Access a range of climate-related reports issued by government agencies and scientific organizations. Browse the reports listed below, or filter by scope, content, or focus in the boxes above. To expand your results, click the Clear Filters link.
The State Climate Summaries provided here were initially produced to meet the demand for state-level climate information in the wake of the Third U.S. National Climate Assessment. This 2022 version provides new information and extends the historical climate record to 2020 for each state. The summaries cover assessment topics directly related to NOAA’s mission, specifically historical climate variations and trends, future climate model projections of climate conditions during the 21st century, and past and future conditions of sea level and coastal flooding. Additional background information and links are given below.
As sea levels rise along the Northeastern U.S., coastal forest ecosystems are being impacted. To better enable climate-smart decision-making, the U.S. Department of Agriculture Northeast Climate Hub engaged researchers at Rutgers University to conduct a synthesis of the current state of knowledge concerning how Northeastern U.S. coastal forests, specifically those in mid-Atlantic and southern New England states (VA, MD, DE, NJ, NY, CT, and MA), are responding to impacts from climate change. Drawing upon the scientific literature, expert interviews, and a January 2020 convening of scientists and land managers at the U.S. National Agricultural Library, Beltsville, Maryland, this synthesis identifies key knowledge gaps as well as potential management approaches.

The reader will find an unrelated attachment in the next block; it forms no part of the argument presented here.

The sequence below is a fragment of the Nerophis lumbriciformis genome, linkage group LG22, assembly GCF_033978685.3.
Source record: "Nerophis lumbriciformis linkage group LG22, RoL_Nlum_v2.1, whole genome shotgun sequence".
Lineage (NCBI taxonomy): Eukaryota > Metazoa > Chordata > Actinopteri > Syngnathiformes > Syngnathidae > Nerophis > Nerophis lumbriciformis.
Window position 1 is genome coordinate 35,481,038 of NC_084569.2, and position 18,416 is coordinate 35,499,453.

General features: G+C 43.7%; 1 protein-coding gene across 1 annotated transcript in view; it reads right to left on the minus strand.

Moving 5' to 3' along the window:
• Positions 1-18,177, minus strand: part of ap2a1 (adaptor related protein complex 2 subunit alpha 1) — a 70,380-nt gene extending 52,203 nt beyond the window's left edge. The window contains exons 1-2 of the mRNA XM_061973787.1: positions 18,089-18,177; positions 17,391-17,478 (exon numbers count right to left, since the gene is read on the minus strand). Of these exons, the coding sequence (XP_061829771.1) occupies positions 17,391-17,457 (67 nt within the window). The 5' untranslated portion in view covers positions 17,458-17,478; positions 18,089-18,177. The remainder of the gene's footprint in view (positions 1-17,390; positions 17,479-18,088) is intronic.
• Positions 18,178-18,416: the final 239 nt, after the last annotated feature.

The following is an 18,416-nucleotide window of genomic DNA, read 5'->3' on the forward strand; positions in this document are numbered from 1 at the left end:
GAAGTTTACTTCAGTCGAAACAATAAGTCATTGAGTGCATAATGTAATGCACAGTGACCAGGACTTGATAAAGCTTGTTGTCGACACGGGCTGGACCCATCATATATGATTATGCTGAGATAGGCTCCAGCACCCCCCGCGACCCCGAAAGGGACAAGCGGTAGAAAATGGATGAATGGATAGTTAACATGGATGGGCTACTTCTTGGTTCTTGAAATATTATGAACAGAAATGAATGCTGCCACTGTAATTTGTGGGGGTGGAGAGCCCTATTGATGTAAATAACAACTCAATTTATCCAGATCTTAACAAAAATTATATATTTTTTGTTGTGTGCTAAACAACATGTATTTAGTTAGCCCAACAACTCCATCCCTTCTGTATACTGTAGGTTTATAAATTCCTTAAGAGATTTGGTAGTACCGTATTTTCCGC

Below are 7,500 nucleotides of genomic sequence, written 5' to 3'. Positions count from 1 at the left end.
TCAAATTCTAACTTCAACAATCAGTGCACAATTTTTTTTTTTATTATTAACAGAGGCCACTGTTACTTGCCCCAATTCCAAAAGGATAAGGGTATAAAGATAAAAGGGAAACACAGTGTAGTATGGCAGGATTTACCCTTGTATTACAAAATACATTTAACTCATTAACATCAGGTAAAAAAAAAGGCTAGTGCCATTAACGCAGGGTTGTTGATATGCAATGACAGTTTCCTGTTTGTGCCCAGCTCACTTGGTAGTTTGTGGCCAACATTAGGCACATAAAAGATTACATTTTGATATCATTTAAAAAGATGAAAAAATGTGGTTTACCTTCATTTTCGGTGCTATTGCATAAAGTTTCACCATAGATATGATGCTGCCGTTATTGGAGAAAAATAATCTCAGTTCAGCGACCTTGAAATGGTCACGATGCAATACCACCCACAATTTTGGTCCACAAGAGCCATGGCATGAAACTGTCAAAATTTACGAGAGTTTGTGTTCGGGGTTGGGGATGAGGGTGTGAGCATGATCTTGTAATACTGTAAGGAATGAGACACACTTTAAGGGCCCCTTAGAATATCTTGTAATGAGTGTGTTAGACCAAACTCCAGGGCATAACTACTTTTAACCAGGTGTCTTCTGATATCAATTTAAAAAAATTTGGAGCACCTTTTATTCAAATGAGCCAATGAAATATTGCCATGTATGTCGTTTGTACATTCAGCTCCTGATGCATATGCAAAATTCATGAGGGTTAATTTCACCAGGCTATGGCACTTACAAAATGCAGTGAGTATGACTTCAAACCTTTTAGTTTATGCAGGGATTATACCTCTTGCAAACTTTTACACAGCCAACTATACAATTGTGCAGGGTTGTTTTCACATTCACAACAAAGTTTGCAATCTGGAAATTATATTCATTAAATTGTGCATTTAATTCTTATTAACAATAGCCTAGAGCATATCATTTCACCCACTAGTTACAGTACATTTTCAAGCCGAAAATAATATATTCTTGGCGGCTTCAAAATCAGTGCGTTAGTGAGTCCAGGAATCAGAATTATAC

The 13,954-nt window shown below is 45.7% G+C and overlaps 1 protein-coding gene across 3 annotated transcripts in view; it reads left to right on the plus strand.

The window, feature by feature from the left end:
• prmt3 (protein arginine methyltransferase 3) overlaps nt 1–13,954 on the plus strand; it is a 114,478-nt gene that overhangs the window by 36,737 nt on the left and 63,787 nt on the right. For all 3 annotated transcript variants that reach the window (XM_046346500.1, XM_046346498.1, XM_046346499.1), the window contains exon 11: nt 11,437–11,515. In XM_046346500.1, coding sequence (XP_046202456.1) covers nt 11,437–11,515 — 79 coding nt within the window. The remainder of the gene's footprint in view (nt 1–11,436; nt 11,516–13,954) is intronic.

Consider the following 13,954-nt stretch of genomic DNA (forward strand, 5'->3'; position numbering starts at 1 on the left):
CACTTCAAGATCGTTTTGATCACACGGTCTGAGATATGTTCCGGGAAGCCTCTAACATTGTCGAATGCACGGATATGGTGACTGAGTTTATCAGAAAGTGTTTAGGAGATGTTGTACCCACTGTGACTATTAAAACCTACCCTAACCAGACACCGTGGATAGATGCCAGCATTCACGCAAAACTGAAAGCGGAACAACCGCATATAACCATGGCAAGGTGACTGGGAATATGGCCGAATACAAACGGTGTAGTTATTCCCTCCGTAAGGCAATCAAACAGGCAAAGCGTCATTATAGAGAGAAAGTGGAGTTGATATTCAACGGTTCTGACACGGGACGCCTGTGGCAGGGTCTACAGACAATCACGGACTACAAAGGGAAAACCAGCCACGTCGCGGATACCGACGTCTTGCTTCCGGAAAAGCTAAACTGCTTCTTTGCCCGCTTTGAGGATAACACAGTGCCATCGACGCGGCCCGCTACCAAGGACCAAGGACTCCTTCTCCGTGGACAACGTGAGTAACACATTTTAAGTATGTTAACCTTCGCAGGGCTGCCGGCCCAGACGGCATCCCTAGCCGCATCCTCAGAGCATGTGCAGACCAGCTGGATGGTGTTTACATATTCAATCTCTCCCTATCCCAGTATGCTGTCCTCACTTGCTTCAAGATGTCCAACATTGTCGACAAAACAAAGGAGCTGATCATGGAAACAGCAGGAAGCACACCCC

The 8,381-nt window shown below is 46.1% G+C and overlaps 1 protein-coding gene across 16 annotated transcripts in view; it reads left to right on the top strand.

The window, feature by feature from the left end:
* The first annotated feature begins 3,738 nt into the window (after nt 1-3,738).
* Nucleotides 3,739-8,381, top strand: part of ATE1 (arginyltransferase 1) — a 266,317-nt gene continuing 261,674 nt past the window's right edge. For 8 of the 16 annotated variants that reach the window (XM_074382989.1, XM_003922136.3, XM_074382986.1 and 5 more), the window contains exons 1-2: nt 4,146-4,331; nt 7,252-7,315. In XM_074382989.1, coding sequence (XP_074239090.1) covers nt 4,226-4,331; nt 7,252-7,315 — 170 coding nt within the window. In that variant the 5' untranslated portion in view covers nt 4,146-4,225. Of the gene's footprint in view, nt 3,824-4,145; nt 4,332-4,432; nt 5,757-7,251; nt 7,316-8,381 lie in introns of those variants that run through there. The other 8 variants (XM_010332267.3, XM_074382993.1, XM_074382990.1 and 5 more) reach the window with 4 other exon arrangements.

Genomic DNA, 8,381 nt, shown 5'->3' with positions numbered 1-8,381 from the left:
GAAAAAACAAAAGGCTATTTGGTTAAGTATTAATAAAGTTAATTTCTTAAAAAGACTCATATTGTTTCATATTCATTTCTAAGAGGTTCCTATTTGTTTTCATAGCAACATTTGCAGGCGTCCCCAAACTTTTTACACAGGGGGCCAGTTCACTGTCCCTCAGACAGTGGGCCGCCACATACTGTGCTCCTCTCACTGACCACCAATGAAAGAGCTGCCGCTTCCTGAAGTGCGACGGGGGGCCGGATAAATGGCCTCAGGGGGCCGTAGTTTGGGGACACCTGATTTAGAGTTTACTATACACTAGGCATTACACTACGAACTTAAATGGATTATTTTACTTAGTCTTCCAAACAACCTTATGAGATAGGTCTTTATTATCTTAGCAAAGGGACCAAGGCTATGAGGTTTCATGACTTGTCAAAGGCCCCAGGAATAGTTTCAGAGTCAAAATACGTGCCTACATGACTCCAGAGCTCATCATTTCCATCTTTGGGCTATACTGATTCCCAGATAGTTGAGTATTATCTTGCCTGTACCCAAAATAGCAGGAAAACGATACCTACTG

Delaware is especially vulnerable to the effects of sea level rise (SLR) due to its flat topography, low mean elevation, and significant community development and infrastructure investments along the coast. Rates of relative SLR measured at tide gauges in and around Delaware are approximately twice the rate of global mean SLR. This report provides critical information on future sea level rise for Delaware's decision makers: it can help readers gain a comprehensive understanding of risk and the likelihood of worsening coastal flooding. In addition to the report, the Delaware Geological Survey worked with others to release an updated series of coastal inundation maps that depict the extent of potential inundation from current average high tide (MHHW level) to seven feet above in one-foot increments. These maps can be used as a planning tool for understanding potential future effects of sea level rise or storm surge.